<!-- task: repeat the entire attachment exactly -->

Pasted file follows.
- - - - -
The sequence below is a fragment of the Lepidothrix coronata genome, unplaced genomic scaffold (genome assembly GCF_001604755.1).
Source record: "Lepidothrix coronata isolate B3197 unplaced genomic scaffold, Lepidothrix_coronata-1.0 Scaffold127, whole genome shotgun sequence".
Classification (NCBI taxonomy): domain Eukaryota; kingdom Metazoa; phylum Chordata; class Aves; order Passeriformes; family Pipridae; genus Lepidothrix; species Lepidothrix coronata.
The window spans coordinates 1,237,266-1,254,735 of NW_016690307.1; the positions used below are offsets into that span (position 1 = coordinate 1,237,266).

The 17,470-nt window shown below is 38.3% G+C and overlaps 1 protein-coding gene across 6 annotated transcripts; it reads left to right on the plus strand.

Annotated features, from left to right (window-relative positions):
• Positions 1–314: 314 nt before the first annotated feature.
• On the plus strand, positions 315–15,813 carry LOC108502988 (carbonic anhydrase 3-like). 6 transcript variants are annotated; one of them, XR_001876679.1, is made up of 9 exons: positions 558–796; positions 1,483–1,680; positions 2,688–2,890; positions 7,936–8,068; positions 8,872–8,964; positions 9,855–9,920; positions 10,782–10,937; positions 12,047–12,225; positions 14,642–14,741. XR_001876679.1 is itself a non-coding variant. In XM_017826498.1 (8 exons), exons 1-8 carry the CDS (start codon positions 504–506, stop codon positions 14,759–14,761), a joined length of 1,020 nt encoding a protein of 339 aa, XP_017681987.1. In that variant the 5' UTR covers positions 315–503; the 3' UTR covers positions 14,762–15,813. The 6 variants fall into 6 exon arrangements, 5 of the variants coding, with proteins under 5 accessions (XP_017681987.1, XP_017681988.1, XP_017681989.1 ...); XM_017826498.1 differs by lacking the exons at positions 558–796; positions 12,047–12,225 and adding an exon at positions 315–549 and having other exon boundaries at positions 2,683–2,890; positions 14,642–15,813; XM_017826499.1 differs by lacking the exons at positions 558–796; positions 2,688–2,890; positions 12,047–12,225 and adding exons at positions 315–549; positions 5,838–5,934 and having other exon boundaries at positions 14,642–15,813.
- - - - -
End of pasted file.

The sequence below is a fragment of the Lepidothrix coronata genome, unplaced genomic scaffold (genome assembly GCF_001604755.1).
Source record: "Lepidothrix coronata isolate B3197 unplaced genomic scaffold, Lepidothrix_coronata-1.0 Scaffold127, whole genome shotgun sequence".
Classification (NCBI taxonomy): domain Eukaryota; kingdom Metazoa; phylum Chordata; class Aves; order Passeriformes; family Pipridae; genus Lepidothrix; species Lepidothrix coronata.
The window spans coordinates 1,237,266-1,254,735 of NW_016690307.1; the positions used below are offsets into that span (position 1 = coordinate 1,237,266).

The 17,470-nt window shown below is 38.3% G+C and overlaps 1 protein-coding gene across 6 annotated transcripts; it reads left to right on the plus strand.

Annotated features, from left to right (window-relative positions):
• Positions 1–314: 314 nt before the first annotated feature.
• On the plus strand, positions 315–15,813 carry LOC108502988 (carbonic anhydrase 3-like). 6 transcript variants are annotated; one of them, XR_001876679.1, is made up of 9 exons: positions 558–796; positions 1,483–1,680; positions 2,688–2,890; positions 7,936–8,068; positions 8,872–8,964; positions 9,855–9,920; positions 10,782–10,937; positions 12,047–12,225; positions 14,642–14,741. XR_001876679.1 is itself a non-coding variant. In XM_017826498.1 (8 exons), exons 1-8 carry the CDS (start codon positions 504–506, stop codon positions 14,759–14,761), a joined length of 1,020 nt encoding a protein of 339 aa, XP_017681987.1. In that variant the 5' UTR covers positions 315–503; the 3' UTR covers positions 14,762–15,813. The 6 variants fall into 6 exon arrangements, 5 of the variants coding, with proteins under 5 accessions (XP_017681987.1, XP_017681988.1, XP_017681989.1 ...); XM_017826498.1 differs by lacking the exons at positions 558–796; positions 12,047–12,225 and adding an exon at positions 315–549 and having other exon boundaries at positions 2,683–2,890; positions 14,642–15,813; XM_017826499.1 differs by lacking the exons at positions 558–796; positions 2,688–2,890; positions 12,047–12,225 and adding exons at positions 315–549; positions 5,838–5,934 and having other exon boundaries at positions 14,642–15,813.